As other lights around the world were using Paraffin (Kerosine),reports mentioned that Paraffin burnt at a much better light also that it was cheaper alternative.Balfour soon proposed to carry out trials at DOG ISLAND the only first order light at that stage in NewZealand,by all acounts these trials were very succesful.

Balfour was a man who believed in looking after his charges and they in turn repayed him with their dedication to the job although the regulations were strict, the job of maintaining the tower and its lantern,the living quarters,tending the gardens, live stock did not leave much time for the keepers and their families they were repayed by the man (Balfour) who believed in the importance of the the person and the job that they were required to do .He made provision for their Holidays,a week was allocated for each every six months.

Around that period Balfour was concerned with what building materials were available to build towers.preferably what was handy on or near the site .In some cases he ordered Iron tower sections to be cast in England then to be shipped out to NewZealand for reassembly.As stone was a common material to be found at most sites the local stone was not always handy to the site of the tower,cost of transport and the roading that was required didnt help the costings.Even so when stone was used, the workmanship was not up to the standard that was required due to the lack of suitable expertise in stone masonary, a case in point was DOG ISLAND .

New Zealand the early days was very ubunadant in timber, this in turn made available craftsmen who were able to asist Balfour in the construction of wooden towers .Eventualy many of these towers were replaced ,but several of these are still in existance today.The first of Balfour's wooden towers was constructed at Fare-well Spit in 1870,by1891 the tower structure was found to be showing the signs of decay so plans were drawn up for a replacment tower to be built,this time of a iron open latice work.Finaly the old light was extinguished on the 17th January 1897 and two days later the new light was lit for the first time .Note ...The replacment tower was built further to sea ward than the old wooden light tower.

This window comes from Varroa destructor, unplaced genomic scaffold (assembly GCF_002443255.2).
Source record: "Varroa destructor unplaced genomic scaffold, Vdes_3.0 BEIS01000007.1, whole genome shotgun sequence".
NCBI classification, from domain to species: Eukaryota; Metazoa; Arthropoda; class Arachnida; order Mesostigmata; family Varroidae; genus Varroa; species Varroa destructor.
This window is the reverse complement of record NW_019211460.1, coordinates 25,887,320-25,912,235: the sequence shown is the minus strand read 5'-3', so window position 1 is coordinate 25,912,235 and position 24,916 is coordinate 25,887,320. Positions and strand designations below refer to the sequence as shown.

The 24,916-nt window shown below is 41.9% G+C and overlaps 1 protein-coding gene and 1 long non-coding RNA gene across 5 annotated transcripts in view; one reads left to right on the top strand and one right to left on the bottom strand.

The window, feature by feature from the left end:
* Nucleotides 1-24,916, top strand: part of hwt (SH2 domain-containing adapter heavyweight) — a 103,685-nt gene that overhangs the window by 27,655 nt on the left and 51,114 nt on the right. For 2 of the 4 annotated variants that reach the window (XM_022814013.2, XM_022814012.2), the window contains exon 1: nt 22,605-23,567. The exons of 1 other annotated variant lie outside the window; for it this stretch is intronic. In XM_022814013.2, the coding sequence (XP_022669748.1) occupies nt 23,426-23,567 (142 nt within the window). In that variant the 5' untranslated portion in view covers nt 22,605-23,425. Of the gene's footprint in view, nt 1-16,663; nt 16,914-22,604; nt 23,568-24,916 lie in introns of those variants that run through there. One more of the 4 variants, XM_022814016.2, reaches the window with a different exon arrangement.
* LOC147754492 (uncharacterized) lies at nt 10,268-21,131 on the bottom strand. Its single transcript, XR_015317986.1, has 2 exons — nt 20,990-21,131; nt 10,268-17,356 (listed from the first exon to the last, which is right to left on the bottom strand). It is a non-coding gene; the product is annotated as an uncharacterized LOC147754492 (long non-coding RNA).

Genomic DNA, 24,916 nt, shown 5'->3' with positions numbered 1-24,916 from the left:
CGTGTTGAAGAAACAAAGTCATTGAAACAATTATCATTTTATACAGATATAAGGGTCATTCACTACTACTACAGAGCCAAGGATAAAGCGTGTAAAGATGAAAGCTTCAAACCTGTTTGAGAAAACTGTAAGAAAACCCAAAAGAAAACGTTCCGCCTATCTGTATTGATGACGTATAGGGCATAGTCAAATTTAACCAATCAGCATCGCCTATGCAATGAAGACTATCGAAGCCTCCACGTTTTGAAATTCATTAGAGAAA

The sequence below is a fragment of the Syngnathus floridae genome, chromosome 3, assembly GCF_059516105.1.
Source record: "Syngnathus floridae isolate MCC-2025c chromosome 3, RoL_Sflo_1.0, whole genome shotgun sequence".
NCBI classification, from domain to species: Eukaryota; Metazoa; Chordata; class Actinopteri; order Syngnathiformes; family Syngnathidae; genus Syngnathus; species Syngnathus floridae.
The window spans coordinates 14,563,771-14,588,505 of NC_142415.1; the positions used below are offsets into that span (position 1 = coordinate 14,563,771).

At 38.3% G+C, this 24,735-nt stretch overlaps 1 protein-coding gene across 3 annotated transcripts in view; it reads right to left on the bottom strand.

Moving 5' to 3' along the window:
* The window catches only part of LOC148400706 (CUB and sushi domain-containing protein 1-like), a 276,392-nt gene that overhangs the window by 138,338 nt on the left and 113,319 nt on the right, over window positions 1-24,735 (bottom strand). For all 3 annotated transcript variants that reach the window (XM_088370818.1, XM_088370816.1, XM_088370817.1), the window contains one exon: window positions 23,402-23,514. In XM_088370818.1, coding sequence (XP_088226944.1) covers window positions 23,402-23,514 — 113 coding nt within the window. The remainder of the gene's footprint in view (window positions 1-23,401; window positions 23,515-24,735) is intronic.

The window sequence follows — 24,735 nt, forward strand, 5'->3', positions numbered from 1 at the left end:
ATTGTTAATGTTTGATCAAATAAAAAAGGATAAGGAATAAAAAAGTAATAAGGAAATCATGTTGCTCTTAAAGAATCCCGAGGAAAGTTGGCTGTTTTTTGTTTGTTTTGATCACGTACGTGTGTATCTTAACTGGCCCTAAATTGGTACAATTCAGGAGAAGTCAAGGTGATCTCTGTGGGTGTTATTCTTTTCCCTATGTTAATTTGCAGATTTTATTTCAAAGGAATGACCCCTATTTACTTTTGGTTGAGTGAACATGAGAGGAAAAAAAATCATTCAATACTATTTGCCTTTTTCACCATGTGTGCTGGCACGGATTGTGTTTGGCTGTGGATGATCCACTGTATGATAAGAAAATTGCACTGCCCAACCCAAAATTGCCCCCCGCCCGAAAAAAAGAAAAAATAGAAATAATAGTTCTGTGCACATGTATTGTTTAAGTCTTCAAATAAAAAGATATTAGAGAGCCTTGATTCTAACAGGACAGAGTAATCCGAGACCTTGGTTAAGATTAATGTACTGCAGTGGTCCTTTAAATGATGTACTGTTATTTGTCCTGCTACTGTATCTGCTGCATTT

Whilst on the subject of Fare-well Spit it is noted that due to the very desolate area as expected on a sand spit nothing of note was growing there,that is untill one of the keepers a Mr Harwood managed to to arrange that each time the supply ship called it would drop off a small amount of soil.Eventualy the keeper managed to stock up enough soil to enble some Macrocarpa trees to be planted.

Balfour went on to be involved with other lighthouses among them was NUGGET POINT ..1870, Cape Campbell..1870, Ponui Passage..1871, Bean Rock..1872 ,...But Balfour was not to see the commissioning of the lighthouses he was involved in as on th 18th December 1869 he meet with a untimely end when he was drowned in Timaru harbour at a very young age of 38 .His loss was meet with great saddnes through out maritime circles in what was then a very young country of NewZealand.So much so flags on both Government buildings and ships in port flew at half mast

Balfour now rests at the Dunedin South Cemetery flanked by two stone replica lighthouse's